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The Rise and Fall of Spanish Judge Baltasar Garzón

9:15 AM, Feb 17, 2012 • By SOEREN KERN
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In any case, Garzón and his colleagues have been highly selective about the cases they pursue. For example, they have never attempted to prosecute any Palestinian terrorists for war crimes, nor have they had much zeal for investigating crimes against humanity in Chechnya or Darfur, nor have they prosecuted any of the suspected Nazi war criminals who sought refuge in Spain after the end of World War II.

In 2009, Attorney General Cándido Conde-Pumpido asked Garzón to shelve his case against the Americans and warned of the risks of turning the Spanish justice system into a “plaything” for politically motivated prosecutions. Rather than heeding that advice, Garzón redoubled his efforts to pursue U.S. officials suspected of authorizing and carrying out the alleged torture of four inmates at Guantánamo Bay.

Concerned that Spain’s judicial system was being hijacked by left wing groups pursuing political vendettas (and that Spain’s media savvy judges were more interested in scoring political points than in upholding the law), the Spanish parliament in 2009 passed a bill to narrow the scope of the universal jurisdiction law to cases in which the victims of a crime include Spaniards or the alleged perpetrators were in Spain.

But old habits die hard. In January 2012, Garzón’s successor, Judge Pablo Rafael Ruz Gutiérrez, reactivated the investigation into the alleged torture of detainees at Guantánamo Bay. In a 19-page ruling, Ruz said he would seek additional information in the case of the four Guantánamo captives, who have since been released, but who allege they were humiliated and subjected to torture while in U.S. custody.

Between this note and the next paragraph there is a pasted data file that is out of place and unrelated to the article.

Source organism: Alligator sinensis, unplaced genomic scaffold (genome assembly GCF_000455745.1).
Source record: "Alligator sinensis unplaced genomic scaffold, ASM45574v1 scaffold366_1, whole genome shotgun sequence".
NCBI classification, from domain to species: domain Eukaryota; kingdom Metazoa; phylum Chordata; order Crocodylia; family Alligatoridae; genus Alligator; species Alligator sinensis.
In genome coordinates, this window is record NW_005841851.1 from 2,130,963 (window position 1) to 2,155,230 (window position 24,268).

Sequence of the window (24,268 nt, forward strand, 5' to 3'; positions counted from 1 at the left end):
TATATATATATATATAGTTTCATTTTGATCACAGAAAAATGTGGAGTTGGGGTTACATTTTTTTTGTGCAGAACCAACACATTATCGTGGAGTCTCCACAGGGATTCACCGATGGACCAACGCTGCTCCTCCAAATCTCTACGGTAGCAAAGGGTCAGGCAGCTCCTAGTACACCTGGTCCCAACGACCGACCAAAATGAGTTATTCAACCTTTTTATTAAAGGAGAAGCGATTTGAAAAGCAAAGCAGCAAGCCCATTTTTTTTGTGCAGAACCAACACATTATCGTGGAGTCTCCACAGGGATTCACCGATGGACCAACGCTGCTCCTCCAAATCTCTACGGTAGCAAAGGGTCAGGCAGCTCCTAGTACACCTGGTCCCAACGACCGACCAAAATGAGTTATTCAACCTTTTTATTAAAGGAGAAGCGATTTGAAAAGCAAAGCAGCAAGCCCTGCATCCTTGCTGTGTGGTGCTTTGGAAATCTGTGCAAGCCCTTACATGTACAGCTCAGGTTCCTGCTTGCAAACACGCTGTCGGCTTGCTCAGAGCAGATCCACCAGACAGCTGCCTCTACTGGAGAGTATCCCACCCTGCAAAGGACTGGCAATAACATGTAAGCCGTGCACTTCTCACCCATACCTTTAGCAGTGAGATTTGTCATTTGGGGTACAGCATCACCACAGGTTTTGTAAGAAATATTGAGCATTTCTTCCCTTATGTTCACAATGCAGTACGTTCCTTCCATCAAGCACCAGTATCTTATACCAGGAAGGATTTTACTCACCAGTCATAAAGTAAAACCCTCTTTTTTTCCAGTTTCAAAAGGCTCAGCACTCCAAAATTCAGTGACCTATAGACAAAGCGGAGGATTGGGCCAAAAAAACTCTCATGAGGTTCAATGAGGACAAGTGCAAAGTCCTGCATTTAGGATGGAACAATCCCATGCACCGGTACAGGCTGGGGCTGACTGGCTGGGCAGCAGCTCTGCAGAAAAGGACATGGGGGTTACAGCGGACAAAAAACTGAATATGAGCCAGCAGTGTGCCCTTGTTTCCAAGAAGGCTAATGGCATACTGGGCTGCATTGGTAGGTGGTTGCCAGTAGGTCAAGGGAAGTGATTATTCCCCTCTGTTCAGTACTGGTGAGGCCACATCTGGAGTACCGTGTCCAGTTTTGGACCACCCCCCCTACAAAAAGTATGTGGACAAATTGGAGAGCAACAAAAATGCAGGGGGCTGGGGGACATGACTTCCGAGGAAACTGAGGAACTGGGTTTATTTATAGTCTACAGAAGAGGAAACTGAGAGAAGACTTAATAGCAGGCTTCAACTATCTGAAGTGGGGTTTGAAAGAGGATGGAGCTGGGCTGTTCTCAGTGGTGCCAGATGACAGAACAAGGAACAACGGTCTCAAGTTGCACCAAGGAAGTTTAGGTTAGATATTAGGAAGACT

Because the United States has not pursued the matter, Ruz said, his court has jurisdiction to investigate the former U.S. officials named in the former detainees’ complaint. Those officials include former President George W. Bush, former Vice President Dick Cheney, former Defense Secretary Donald Rumsfeld and two former Guantánamo commanders, retired Marine Major General Michael Lehnert and retired Army Major General Geoffrey Miller.

In any case, Garzón’s friends on the left, both inside Spain and abroad, have expressed outrage that the “crusading human rights judge” was hoist with his own petard. In a rather hysterical editorial, the New York Times, for example, described the Spanish high court ruling as an “appalling attack on judicial independence.”

Not everyone agrees. Justice Minister Alberto Ruiz-Gallardón said the ruling demonstrated “the normal functioning of our institutions.” Esperanza Aguirre, the head of Madrid’s center-right regional government, said, “It is a happy day for the rule of law.”

Henry Kissinger once warned that “universal jurisdiction risks creating universal tyranny–that of judges.” In Spain, the judges, led by Garzón, have been responsible for their own undoing.

Soeren Kern is senior fellow for European politics at the Madrid-based Grupo de Estudios Estratégicos / Strategic Studies Group.

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